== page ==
Autumn in Montenegro won’t be short of excitement. Not only are there early general elections due to be held on October 14, but EUROPOL’s first report on the state of organized crime in the country, which was said to require solid progress in the European Council’s decision to open talks with Montenegro at the end of June, is supposed to be completed soon. The report may not upon first glance appear to bear the significance of the former, but its importance is manifold. Firstly, it illustrates the European Union’s new approach towards the Western Balkans. This new approach is much more strict than that of the previous waves of EU enlargement. Instead of opening membership talks with the least demanding chapters such as education and culture, Montenegro began negotiations with the screening of chapters 23 (Judiciary and Fundamental Rights) and 24 (Justice, Freedom and Security). In lay terms, these chapters, and the EU conditionality attached to them, can be simply translated as “the fight against organized crime and corruption”. Indeed, this fight is among the seven key priorities that the EU streamlined for Montenegro – the rest being the strengthening of the work of parliament, independence and accountability of judiciary, professionalism and de-politicization of public administration, media freedom, cooperation with civil society, implementation of anti-discrimination policies and improvement of the status of displaced persons. Secondly, EUROPOL’s report is a result of “bargaining“ among EU member states that shared different views regarding Montenegro’s progress before unanimously deciding to open talks with this former Yugoslav republic. For example, the Swedish Foreign Minister, Karl Bildt, had openly stated that his country might block Montenegro’s advance towards the EU if it doesn’t get strong guarantees that reforms are closely monitored. As a result, EUROPOL, for the first time, was given the task of preparing a report on organized crime in a candidate country. The Council also urged the European Commission to make sure that the report’s conclusions are taken into account in its forthcoming screening reports. Finally, the report is expected to provide an objective assessment concerning the real magnitude of the problem of organized crime in the country. This is of significance given the many speculations and claims that Montenegro is a transit country for various types of smuggling and that even some state officials have been involved in these illegal activities in the past.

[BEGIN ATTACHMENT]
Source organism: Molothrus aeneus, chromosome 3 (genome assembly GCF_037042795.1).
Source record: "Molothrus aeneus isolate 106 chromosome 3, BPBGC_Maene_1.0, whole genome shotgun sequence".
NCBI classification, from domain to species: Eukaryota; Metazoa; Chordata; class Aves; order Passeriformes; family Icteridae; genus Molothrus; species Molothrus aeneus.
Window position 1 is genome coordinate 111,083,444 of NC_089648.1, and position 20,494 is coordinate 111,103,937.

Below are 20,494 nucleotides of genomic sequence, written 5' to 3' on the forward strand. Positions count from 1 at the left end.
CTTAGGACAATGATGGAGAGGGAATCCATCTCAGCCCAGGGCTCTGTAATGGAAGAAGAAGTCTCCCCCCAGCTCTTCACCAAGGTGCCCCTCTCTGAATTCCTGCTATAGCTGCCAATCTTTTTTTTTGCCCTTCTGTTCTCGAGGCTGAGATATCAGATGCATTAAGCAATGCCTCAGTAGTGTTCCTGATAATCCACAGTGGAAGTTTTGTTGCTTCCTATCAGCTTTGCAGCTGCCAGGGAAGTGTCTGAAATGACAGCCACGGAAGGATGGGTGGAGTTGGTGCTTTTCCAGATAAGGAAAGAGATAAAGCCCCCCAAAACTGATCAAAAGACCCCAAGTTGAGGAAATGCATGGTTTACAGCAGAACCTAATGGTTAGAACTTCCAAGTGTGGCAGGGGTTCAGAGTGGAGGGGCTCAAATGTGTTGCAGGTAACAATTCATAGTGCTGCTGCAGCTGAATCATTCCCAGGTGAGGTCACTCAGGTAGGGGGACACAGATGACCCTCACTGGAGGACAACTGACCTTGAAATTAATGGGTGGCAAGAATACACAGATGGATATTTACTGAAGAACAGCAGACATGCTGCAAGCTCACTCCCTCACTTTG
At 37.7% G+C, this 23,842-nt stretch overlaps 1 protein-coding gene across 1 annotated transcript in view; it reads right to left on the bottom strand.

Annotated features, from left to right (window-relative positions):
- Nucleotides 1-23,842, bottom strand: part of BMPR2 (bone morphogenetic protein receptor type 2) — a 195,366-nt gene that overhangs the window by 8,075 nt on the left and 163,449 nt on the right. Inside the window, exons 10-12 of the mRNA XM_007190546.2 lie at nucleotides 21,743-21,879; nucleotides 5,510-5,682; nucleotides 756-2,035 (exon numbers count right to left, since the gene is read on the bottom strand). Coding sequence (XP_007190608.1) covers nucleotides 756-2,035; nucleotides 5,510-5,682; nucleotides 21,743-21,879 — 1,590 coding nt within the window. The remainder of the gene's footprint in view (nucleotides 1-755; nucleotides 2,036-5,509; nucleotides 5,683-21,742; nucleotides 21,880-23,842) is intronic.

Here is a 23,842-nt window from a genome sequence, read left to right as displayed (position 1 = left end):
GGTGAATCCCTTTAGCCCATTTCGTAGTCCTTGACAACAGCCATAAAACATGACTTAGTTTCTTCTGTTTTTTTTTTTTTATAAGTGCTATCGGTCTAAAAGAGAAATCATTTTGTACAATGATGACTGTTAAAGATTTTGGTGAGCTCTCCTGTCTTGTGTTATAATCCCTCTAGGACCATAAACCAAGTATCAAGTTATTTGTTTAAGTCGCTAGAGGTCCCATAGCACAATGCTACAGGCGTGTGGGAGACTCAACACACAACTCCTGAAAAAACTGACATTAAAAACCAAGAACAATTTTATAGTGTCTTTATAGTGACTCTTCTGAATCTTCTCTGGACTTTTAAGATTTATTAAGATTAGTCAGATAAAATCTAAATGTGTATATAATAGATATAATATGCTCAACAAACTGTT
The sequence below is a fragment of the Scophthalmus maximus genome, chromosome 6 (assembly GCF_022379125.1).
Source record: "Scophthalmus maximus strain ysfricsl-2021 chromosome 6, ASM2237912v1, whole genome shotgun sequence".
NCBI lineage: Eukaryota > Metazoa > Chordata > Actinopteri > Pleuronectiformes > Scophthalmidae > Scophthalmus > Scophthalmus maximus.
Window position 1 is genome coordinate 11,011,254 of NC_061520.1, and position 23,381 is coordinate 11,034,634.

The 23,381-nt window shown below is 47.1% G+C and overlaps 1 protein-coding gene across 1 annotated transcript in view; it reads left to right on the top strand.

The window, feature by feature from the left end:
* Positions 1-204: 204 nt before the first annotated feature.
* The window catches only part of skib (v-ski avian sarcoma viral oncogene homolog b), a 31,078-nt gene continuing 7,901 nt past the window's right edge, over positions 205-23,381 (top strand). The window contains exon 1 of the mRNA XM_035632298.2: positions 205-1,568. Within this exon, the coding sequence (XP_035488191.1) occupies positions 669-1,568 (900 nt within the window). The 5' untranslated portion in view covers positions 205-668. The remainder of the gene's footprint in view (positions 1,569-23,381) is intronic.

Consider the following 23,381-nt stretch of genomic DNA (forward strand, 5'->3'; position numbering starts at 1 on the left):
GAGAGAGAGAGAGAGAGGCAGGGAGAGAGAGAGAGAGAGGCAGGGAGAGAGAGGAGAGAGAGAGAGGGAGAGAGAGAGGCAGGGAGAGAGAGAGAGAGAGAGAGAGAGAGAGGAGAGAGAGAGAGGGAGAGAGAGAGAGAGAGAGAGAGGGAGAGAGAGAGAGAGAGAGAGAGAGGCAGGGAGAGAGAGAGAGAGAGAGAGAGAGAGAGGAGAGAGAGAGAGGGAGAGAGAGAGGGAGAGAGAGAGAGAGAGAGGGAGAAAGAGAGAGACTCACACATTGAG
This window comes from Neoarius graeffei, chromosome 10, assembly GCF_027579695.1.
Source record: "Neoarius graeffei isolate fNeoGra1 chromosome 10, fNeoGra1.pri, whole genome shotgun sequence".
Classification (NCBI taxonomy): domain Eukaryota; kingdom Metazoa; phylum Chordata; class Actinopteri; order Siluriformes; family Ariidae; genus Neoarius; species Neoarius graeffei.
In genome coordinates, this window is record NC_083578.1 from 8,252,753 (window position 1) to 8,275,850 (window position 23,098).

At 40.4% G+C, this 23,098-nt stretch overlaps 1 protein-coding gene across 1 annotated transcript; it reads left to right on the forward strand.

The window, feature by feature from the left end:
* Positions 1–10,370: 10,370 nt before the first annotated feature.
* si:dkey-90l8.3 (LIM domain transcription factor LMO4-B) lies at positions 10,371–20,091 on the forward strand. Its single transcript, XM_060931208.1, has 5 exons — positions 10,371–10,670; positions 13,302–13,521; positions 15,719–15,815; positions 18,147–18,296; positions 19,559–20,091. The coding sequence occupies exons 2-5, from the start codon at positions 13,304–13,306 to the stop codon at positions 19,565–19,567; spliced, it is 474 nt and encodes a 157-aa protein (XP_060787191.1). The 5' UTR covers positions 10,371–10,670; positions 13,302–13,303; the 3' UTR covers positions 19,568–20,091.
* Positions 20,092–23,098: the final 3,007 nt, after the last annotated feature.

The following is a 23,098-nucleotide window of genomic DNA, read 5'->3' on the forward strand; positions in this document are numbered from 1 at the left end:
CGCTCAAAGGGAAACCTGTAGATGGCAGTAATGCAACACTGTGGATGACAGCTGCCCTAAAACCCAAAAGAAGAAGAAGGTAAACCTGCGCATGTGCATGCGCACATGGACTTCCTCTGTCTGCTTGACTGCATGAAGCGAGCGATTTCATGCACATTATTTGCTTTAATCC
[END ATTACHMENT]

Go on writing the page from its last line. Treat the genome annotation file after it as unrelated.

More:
Authors: Milena Milosevic, Podgoritsa based journalist

Dr. Ioannis Armakolas, “Stavros Costopoulos” Research Fellow, ELIAMEP, Greece

ELIAMEP Briefing Notes 29/ 2012: Montenegro’s EU Membership: Tough Talks Ahead